Someone suggested that my Five Eyes Flag would work as a flag for the English language. While this isn’t quite right—any flag for the English language would have to include Ireland, probably South Africa, and arguably many other places (Belize, India, etc.)—it got me thinking what languages could use a flag of their own.
It would have to be a language (officially) spoken in more than one, but not more than a handful of countries. French, Spanish & Arabic are too widely spoken, and there are already a boatload of bad flags for the German language. So I decided to try designing a flag for the Chinese language.
Chinese is the official language of five polities, symbols from whose flags appear on this flag, atop a color also taken from their flag. In order from left to right, they are Singapore, Macau, Hong Kong, The Republic of China (a.k.a. Taiwan), and The People’s Republic of China (a.k.a. just China). The symbols are arranged in an arc that mirrors the geographic locations of the five in east Asia, from Singapore in the south, to Taiwan off the east coast of mainland China.
Also, note that I said polities and not countries: Macau and Hong Kong are technically not countries but Special Administrative Regions of China, and Taiwan is not widely recognized as a country. There’s lots to be offended about by this flag; not only the animosity between China and Taiwan but the fact, pointed out to me by a friend, that the flag of Taiwan is actually the flag of the KMT, the dominant political party there.
I hereby release this flag into the public domain so it may stoke the flames of many internet flame wars. Enjoy!
Don’t underestimate the importance of good curves. I stumbled across this Buddhist “Dream Flag” a while back, and while it’s a great design, the final execution of the curves immediately stood out as needing improvement. And it was the perfect excuse to use Raph Levien’s Spiro curves in Inkscape to try to get a better-than-Bézier curve. Here’s my revised version:
Here’s a comparison (using ImageMagick’s compare tool) between my version and the original:
And just for reference, here’s the original:
Good curves are important, and it’s much easier to get controlled, smooth, symmetric curves with spiros than with Béziers. With a spiro, you only really need a new control point at every point where the curvature changes, and you’ll get pretty close. And you can use a control point to force a curve through a certain position without having to adjust the curvature of adjacent points by fiddling with Bézier control points.
The green grass on the California flag is looking a bit disingenuous these days, as we’re in the middle of the worst drought in our history. Plus it’s likely this year will be one of the most intense fire seasons ever.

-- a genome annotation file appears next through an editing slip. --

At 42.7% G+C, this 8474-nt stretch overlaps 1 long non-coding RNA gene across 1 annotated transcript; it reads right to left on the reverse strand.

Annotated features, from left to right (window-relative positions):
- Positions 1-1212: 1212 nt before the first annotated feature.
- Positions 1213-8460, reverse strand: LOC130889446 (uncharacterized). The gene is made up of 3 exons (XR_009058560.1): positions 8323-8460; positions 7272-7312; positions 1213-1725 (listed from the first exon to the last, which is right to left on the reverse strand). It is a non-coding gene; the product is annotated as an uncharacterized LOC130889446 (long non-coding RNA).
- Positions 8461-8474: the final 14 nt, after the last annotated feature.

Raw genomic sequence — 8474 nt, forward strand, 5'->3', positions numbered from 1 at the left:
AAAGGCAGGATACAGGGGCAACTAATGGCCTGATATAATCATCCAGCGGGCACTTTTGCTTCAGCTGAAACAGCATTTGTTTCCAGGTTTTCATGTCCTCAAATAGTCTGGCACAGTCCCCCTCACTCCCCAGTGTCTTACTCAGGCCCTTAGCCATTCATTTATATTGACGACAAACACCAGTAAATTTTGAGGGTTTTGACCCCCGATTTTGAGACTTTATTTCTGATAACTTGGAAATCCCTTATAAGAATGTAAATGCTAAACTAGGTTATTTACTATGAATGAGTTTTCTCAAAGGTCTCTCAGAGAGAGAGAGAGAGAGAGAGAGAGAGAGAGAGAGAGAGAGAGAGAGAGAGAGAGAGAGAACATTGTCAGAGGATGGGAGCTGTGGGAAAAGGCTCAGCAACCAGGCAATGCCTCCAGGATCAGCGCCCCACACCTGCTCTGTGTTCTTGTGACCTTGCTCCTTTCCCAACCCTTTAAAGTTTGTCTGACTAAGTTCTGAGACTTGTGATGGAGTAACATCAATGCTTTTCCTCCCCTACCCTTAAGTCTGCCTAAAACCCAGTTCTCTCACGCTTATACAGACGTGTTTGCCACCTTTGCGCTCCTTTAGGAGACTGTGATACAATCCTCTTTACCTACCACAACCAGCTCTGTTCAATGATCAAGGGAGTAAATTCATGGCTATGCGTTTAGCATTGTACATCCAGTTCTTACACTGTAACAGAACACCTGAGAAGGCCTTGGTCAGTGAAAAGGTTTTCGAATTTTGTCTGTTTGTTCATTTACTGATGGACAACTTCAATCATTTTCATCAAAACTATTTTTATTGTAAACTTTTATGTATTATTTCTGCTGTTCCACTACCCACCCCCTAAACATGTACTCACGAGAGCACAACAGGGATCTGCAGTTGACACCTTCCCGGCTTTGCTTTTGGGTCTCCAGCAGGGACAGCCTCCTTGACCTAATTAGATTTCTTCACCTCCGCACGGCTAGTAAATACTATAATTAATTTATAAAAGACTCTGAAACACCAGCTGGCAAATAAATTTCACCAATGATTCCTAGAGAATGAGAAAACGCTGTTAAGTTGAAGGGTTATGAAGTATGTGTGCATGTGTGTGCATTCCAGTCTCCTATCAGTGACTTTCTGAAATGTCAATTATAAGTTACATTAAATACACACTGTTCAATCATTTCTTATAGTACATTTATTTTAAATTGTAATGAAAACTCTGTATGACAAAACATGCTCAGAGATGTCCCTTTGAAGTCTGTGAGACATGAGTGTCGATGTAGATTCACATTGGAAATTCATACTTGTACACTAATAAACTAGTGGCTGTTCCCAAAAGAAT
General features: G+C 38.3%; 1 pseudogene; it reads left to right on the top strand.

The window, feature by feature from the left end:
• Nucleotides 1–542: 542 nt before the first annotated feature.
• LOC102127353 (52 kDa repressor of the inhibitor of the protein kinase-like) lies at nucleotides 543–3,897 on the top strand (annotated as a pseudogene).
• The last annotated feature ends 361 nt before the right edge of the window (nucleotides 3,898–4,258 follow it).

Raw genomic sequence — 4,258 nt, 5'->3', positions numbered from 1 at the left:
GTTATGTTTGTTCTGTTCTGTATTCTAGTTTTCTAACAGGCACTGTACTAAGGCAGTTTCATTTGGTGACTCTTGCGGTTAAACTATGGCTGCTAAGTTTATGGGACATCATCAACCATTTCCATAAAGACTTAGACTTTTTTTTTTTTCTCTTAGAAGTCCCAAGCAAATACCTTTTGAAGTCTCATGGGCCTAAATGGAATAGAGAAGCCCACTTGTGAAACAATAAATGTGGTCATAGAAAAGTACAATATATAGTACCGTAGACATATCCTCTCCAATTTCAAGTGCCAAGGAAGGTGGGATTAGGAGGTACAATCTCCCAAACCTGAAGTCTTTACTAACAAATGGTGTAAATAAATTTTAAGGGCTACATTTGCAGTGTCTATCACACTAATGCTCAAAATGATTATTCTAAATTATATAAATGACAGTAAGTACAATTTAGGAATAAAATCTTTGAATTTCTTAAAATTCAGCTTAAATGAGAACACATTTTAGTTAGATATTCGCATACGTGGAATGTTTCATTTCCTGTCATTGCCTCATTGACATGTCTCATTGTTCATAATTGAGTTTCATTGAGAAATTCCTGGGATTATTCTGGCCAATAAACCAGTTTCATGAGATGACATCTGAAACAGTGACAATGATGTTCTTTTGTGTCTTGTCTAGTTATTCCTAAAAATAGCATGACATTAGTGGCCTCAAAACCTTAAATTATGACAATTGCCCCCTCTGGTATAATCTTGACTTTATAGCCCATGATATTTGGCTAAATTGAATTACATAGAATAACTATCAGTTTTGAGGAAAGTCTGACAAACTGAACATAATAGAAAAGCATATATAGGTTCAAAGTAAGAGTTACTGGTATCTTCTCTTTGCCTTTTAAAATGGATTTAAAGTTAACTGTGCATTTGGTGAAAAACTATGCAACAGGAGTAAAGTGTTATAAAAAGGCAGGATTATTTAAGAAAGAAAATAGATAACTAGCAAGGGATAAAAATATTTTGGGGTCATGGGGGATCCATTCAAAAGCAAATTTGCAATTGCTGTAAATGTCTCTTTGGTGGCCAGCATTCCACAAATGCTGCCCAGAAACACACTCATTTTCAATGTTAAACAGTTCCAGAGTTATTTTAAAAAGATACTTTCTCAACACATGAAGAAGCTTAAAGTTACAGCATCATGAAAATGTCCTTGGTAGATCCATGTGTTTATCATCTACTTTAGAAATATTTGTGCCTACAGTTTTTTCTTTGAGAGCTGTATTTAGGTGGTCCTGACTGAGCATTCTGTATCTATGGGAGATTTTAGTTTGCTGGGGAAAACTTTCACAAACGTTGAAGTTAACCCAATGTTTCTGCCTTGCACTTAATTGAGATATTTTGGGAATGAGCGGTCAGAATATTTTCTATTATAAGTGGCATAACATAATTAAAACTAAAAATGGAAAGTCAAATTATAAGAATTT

With this in mind, I made the Drought Flag of California:
I’ve been fiddling with repeating patterns again, (something I did back when the Internet and I were both young).
I duplicated the pattern on the wall of Paige’s bedroom in the television show The Americans. The show is filled with weird late 1970s and early ’80s design.
Oddly enough, it was easy to find information about the kitchen pattern in The Americans, which is a contemporary design supposedly called “Drama Boheme” by Graham & Brown, although I couldn’t find it on Graham & Brown’s website.
And I wrote a tiny little background-testing tool, repeatrix, where you can drag-and-drop any image or URL and get a zoomable preview of it as a background pattern.
But the real thing I want to share is the pattern below. It was designed by my aunt, Elizabeth Delphey, in the late 1970’s, for a designer named Jeanne Gantz. Gantz didn’t want this particular color scheme, but the printer had already printed thousands of sheets of wrapping paper in this pattern, so everyone in our family ended up with more wrapping paper than we knew what to do with. All of us instantly recognize it, as it showed up on birthday presents and under the Christmas tree for years. There’s even still a little bit left, so I scanned it, cleaned it up, and present it here to live forever on the internet:
Try it out in the repeatrix.
Colin Woodard’s “Up in Arms” breaks down North America into eleven “nations” or regions with distinct attitudes towards violence, gun control, and capital punishment, tracing those differences back to the historical origins of the first groups to settle there. Plus it comes with a nifty map.
Neil Freeman’s Electoral College Reform map is now on sale. I’m still wondering what happens to the boundaries of his fifty new states when the population centers drift.
And this 1879 railway map of the Chicago to San Francisco Burlington Railroad is pretty neat too.
Bruno Maag doesn’t pull his punches in this interview about Aktiv, his Helvetica-killer:
…Max Miedinger [Helvetica’s designer] didn’t have a clue about type design. He was the salesman at [foundry] Haas’sche Schriftgießerei for Christ’s sake.
Eric Joyner paints retro-looking toy robots and donuts exclusively, like Too Many Choices II from 2008: